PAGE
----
Friday, March 27, 2009
Editor’s note: In a statement after passage in the Senate, Obama said “our work is not finished when I sign this bill into law — it has just begun.” It will now only be a matter of time before Obama’s “civilian national security force” powerful as the U.S. military takes to the streets.
The Senate on Thursday approved a major national service bill that triples the AmeriCorps program, despite concerns from some conservatives that it could allow politically charged groups to benefit from extra funding.
The Senate voted 78-20 to increase AmeriCorps to 250,000 from its current 75,000 positions. The legislation is expected to cost $6 billion over five years.
The House could take up the bill as early as Monday, sending it then to President Obama for his signature.
The package, called the Generations Invigorating Volunteerism and Education Act, or GIVE Act, encourages a broad range of Americans to give back to their communities. It would create five groups to help poor people, improve education, encourage energy efficiency, strengthen access to health care and assist veterans.
Expanded Americorps has an authoritarian feel
March 26, 2009
With almost no public attention, both chambers of Congress in the past week advanced an alarming expansion of the Americorps national service plan, with the number of federally funded community service job increasing from 75,000 to 250,000 at a cost of $5.7 billion. Lurking behind the feel-good rhetoric spouted by the measure’s advocates is a bill that on closer inspection reveals multiple provisions that together create a strong odor of creepy authoritarianism. The House passed the measure overwhelmingly, while only 14 senators had the sense and courage to vote against it on a key procedural motion. Every legislator who either voted for this bill or didn’t vote at all has some serious explaining to do.
Last summer, then-candidate Barack Obama threw civil liberties to the wind when he proposed “a civilian national security force that’s just as powerful, just as strong, just as well-funded” as the regular military. The expanded Americorps is not quite so disturbing, but a number of provisions in the bill raise serious concerns.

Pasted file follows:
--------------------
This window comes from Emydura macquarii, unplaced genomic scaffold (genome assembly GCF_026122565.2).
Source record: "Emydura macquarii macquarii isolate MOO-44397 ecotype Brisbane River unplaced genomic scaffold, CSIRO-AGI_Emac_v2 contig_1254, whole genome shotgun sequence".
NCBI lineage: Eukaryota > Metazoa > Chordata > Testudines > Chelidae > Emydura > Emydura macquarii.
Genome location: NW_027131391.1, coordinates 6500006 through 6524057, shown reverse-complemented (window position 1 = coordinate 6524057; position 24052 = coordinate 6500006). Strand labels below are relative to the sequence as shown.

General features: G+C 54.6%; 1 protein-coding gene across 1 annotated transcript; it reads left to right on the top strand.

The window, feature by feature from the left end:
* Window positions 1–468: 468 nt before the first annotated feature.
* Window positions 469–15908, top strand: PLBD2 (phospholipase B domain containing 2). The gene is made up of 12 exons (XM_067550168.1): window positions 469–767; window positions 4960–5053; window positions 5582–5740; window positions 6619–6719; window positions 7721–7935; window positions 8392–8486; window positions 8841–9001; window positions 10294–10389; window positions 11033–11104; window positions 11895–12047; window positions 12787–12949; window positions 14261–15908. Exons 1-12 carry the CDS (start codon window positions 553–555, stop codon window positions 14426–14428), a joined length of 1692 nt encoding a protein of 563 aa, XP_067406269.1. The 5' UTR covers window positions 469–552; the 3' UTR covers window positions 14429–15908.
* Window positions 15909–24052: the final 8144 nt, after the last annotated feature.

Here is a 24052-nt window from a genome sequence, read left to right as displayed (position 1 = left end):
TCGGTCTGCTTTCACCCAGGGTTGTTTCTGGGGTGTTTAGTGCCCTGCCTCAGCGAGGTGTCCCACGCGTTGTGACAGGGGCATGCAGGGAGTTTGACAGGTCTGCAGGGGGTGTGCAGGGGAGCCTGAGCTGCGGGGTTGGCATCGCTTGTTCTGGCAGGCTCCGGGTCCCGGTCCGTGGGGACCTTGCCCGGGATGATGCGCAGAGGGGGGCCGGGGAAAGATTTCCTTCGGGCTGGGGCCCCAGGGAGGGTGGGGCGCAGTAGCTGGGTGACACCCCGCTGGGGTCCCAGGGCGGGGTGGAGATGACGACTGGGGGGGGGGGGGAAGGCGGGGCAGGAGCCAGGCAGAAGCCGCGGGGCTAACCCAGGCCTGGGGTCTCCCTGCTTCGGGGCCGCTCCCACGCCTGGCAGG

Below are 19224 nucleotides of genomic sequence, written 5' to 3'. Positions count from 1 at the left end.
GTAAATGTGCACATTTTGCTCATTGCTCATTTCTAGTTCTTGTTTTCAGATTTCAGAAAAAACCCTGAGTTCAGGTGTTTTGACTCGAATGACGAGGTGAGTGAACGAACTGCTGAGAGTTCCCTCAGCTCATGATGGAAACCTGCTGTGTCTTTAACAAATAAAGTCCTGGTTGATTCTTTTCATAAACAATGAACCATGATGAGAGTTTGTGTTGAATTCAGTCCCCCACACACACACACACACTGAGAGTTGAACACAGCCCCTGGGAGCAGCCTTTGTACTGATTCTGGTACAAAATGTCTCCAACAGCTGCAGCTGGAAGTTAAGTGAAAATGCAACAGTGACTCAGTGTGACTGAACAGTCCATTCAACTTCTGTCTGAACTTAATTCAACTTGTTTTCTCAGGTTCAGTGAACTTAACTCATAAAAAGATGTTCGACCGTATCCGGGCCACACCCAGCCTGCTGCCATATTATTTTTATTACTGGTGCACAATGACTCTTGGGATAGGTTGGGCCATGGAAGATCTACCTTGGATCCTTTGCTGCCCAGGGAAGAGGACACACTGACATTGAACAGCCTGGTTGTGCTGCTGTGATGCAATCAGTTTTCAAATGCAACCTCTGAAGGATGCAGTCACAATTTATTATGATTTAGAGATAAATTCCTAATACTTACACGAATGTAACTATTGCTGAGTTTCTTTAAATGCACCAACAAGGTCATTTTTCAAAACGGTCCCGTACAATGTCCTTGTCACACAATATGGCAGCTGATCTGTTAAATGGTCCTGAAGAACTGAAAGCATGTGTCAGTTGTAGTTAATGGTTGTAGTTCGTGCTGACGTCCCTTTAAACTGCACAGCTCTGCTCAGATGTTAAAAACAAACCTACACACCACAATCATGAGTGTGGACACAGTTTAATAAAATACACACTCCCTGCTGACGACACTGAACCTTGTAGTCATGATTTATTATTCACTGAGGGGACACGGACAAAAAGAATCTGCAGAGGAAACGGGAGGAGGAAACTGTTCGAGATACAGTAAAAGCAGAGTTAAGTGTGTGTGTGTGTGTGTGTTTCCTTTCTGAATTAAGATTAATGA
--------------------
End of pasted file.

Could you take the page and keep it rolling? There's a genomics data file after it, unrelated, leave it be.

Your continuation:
To begin with, the legislation threatens the voluntary nature of Americorps by calling for consideration of “a workable, fair, and reasonable mandatory service requirement for all able young people.” It anticipates the possibility of requiring “all individuals in the United States” to perform such service – including elementary school students. The bill also summons up unsettling memories of World War II-era paramilitary groups by saying the new program should “combine the best practices of civilian service with the best aspects of military service,” while establishing “campuses” that serve as “operational headquarters,” complete with “superintendents” and “uniforms” for all participants. It allows for the elimination of all age restrictions in order to involve Americans at all stages of life. And it calls for creation of “a permanent cadre” in a “National Community Civilian Corps.”
But that’s not all. The bill also calls for “youth engagement zones” in which “service learning” is “a mandatory part of the curriculum in all of the secondary schools served by the local educational agency.” This updated form of voluntary community service is also to be “integrated into the science, technology, engineering and mathematics curricula” at all levels of schooling. Sounds like a government curriculum for government approved “service learning,” which is nothing less than indoctrination. Now, ask yourself if congressmen who voted for this monstrosity had a clue what they were voting for. If not, they’re guilty of dereliction of duty. If yes, the implications are truly frightening.
Between being first officially “reported” to the House and being voted on by the full House, bill managers stripped one whole section of the measure that created a Congressional Commission on Civil Service, thus removing the section that contained the language cited above concerning “a workable, fair, and reasonable mandatory service requirement for all able young people” and a possible requirement for “all individuals in the United States” to perform such service. The section could be restored during the Senate-House conference committee meeting. A new, separate bill containing that language has since been introduced in the House.
This article was posted: Friday, March 27, 2009 at 5:02 am